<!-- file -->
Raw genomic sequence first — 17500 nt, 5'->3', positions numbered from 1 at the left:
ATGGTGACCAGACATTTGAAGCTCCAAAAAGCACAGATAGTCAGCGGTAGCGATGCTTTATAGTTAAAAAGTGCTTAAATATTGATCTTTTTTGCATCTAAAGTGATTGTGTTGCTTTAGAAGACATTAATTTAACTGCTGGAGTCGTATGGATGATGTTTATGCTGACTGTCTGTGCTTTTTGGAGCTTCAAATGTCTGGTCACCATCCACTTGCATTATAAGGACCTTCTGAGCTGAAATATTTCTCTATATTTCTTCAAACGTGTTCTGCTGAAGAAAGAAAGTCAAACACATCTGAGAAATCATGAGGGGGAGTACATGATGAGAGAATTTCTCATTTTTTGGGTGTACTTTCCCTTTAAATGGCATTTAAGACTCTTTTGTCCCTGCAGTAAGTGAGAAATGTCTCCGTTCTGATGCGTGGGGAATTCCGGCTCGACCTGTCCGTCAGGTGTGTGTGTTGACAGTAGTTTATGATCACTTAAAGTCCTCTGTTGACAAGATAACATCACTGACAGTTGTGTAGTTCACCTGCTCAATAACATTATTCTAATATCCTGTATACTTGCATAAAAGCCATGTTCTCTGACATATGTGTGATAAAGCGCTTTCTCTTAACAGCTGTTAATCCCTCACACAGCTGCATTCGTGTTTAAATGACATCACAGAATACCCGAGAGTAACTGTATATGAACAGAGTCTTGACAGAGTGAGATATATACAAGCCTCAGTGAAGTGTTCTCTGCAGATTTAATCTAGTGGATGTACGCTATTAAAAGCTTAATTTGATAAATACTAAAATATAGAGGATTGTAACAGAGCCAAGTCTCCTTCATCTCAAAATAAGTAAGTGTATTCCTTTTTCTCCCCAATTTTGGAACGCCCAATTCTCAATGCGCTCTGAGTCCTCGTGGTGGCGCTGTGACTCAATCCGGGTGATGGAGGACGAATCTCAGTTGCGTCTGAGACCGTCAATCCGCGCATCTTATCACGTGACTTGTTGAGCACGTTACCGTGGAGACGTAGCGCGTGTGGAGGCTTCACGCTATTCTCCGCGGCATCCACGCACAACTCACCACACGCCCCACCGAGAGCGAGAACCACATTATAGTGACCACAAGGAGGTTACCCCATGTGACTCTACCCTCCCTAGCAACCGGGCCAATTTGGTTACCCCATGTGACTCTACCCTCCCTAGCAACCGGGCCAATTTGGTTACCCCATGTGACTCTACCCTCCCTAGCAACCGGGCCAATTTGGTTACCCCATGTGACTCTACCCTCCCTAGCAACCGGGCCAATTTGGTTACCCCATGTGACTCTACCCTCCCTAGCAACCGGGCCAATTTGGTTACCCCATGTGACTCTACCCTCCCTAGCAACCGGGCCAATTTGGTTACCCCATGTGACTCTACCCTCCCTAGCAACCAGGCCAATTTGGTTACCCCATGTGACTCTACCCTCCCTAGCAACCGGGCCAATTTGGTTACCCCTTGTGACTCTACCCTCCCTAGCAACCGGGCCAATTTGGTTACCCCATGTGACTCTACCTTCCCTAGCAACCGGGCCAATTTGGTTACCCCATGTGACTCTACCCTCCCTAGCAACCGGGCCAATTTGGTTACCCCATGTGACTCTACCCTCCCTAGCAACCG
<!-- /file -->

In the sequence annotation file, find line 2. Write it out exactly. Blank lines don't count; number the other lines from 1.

ATGGTGACCAGACATTTGAAGCTCCAAAAAGCACAGATAGTCAGCGGTAGCGATGCTTTATAGTTAAAAAGTGCTTAAATATTGATCTTTTTTGCATCTAAAGTGATTGTGTTGCTTTAGAAGACATTAATTTAACTGCTGGAGTCGTATGGATGATGTTTATGCTGACTGTCTGTGCTTTTTGGAGCTTCAAATGTCTGGTCACCATCCACTTGCATTATAAGGACCTTCTGAGCTGAAATATTTCTCTATATTTCTTCAAACGTGTTCTGCTGAAGAAAGAAAGTCAAACACATCTGAGAAATCATGAGGGGGAGTACATGATGAGAGAATTTCTCATTTTTTGGGTGTACTTTCCCTTTAAATGGCATTTAAGACTCTTTTGTCCCTGCAGTAAGTGAGAAATGTCTCCGTTCTGATGCGTGGGGAATTCCGGCTCGACCTGTCCGTCAGGTGTGTGTGTTGACAGTAGTTTATGATCACTTAAAGTCCTCTGTTGACAAGATAACATCACTGACAGTTGTGTAGTTCACCTGCTCAATAACATTATTCTAATATCCTGTATACTTGCATAAAAGCCATGTTCTCTGACATATGTGTGATAAAGCGCTTTCTCTTAACAGCTGTTAATCCCTCACACAGCTGCATTCGTGTTTAAATGACATCACAGAATACCCGAGAGTAACTGTATATGAACAGAGTCTTGACAGAGTGAGATATATACAAGCCTCAGTGAAGTGTTCTCTGCAGATTTAATCTAGTGGATGTACGCTATTAAAAGCTTAATTTGATAAATACTAAAATATAGAGGATTGTAACAGAGCCAAGTCTCCTTCATCTCAAAATAAGTAAGTGTATTCCTTTTTCTCCCCAATTTTGGAACGCCCAATTCTCAATGCGCTCTGAGTCCTCGTGGTGGCGCTGTGACTCAATCCGGGTGATGGAGGACGAATCTCAGTTGCGTCTGAGACCGTCAATCCGCGCATCTTATCACGTGACTTGTTGAGCACGTTACCGTGGAGACGTAGCGCGTGTGGAGGCTTCACGCTATTCTCCGCGGCATCCACGCACAACTCACCACACGCCCCACCGAGAGCGAGAACCACATTATAGTGACCACAAGGAGGTTACCCCATGTGACTCTACCCTCCCTAGCAACCGGGCCAATTTGGTTACCCCATGTGACTCTACCCTCCCTAGCAACCGGGCCAATTTGGTTACCCCATGTGACTCTACCCTCCCTAGCAACCGGGCCAATTTGGTTACCCCATGTGACTCTACCCTCCCTAGCAACCGGGCCAATTTGGTTACCCCATGTGACTCTACCCTCCCTAGCAACCGGGCCAATTTGGTTACCCCATGTGACTCTACCCTCCCTAGCAACCGGGCCAATTTGGTTACCCCATGTGACTCTACCCTCCCTAGCAACCAGGCCAATTTGGTTACCCCATGTGACTCTACCCTCCCTAGCAACCGGGCCAATTTGGTTACCCCTTGTGACTCTACCCTCCCTAGCAACCGGGCCAATTTGGTTACCCCATGTGACTCTACCTTCCCTAGCAACCGGGCCAATTTGGTTACCCCATGTGACTCTACCCTCCCTAGCAACCGGGCCAATTTGGTTACCCCATGTGACTCTACCCTCCCTAGCAACCG